|Appears in Collections:||Faculty of Health Sciences and Sport Journal Articles|
|Peer Review Status:||Refereed|
|Title:||The experiences, needs and concerns of younger women with breast cancer: a meta-ethnography|
McCann, Lisa Ann
|Citation:||Adams E, McCann LA, Armes J, Richardson A, Stark D, Watson E & Hubbard G (2011) The experiences, needs and concerns of younger women with breast cancer: a meta-ethnography, Psycho-Oncology, 20 (8), pp. 851-861.|
|Abstract:||Objective: This meta-ethnography synthesises the evidence on the experiences, needs and concerns of younger women with breast cancer. Methods: Using a method called ‘reciprocal translation' we developed a conceptual model to reflect the local and social contexts, issues, processes, needs and concerns of importance in this literature. Findings: Key findings relate to the particular point in the life-course at which young women with breast cancer stand. Issues for these women relate to feeling different as a result of cancer, fear of recurrence, feeling ‘out of sync' and altered embodied subjectivity. Young women with breast cancer use three processes to integrate the changes that cancer brings, namely, balancing, normalising and changing. Our conceptual model also highlights young women's needs, primarily for support, information, childcare, counselling and spiritual support. Areas of reproduction, fertility and sexuality were also of particular concern. The included papers have methodological limitations that impact on our findings, such as opportunistic data analyses, lack of theoretical frameworks and limited reference to socio-cultural factors. Conclusion: The conceptual model developed as a result of this meta-ethnography provides a basis for practitioners to address these young women's concerns more adequately and comprehensively. Copyright r 2010 John Wiley & Sons, Ltd.|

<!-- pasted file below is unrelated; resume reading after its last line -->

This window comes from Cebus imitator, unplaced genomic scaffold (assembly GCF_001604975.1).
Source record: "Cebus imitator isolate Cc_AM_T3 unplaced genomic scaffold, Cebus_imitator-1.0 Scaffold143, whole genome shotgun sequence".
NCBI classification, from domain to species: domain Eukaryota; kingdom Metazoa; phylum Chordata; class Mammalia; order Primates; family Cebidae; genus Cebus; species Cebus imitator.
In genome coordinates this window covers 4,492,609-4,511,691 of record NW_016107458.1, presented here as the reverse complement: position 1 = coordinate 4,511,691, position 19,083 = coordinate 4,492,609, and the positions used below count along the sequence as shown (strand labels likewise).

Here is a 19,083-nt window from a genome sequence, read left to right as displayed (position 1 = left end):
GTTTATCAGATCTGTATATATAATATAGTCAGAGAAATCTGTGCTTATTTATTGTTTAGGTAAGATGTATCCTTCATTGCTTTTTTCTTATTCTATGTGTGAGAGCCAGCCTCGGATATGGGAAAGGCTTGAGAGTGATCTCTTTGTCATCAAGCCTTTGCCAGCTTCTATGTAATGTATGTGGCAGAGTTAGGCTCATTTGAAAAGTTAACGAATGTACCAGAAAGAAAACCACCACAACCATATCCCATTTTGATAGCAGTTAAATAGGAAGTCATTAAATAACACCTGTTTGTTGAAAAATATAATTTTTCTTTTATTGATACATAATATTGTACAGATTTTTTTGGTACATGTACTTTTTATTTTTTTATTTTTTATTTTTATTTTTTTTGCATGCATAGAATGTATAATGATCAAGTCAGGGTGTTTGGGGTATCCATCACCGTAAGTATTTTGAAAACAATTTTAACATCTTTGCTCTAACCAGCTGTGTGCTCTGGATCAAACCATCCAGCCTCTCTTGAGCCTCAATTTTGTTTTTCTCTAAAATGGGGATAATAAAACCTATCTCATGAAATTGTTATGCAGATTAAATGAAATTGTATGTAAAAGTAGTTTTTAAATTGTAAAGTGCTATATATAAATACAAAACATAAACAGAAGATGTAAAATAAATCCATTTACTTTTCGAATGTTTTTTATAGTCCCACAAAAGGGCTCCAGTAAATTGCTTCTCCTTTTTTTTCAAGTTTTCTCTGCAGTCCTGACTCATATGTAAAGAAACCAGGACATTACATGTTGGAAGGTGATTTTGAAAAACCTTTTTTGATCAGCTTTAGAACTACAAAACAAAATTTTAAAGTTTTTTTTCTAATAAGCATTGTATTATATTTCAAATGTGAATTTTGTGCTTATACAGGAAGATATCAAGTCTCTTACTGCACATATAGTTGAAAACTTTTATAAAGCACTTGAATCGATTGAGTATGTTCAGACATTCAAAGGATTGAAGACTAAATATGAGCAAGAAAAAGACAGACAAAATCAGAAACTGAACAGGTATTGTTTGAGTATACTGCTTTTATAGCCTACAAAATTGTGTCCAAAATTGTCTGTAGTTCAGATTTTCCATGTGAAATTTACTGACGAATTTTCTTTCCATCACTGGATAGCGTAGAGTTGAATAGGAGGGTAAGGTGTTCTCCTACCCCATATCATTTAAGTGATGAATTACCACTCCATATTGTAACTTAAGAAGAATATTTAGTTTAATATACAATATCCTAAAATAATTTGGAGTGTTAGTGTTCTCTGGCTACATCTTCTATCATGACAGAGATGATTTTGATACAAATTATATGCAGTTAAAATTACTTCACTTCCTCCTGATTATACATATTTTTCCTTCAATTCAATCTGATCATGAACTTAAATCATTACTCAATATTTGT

|Rights:||The publisher does not allow this work to be made publicly available in this Repository. Please use the Request a Copy feature at the foot of the Repository record to request a copy directly from the author. You can only request a copy if you wish to use this work for your own research or private study.|
|Affiliation:||Oxford Brookes University|
King's College London
King's College London
University of Leeds
Oxford Brookes University
Cancer Care Research Centre
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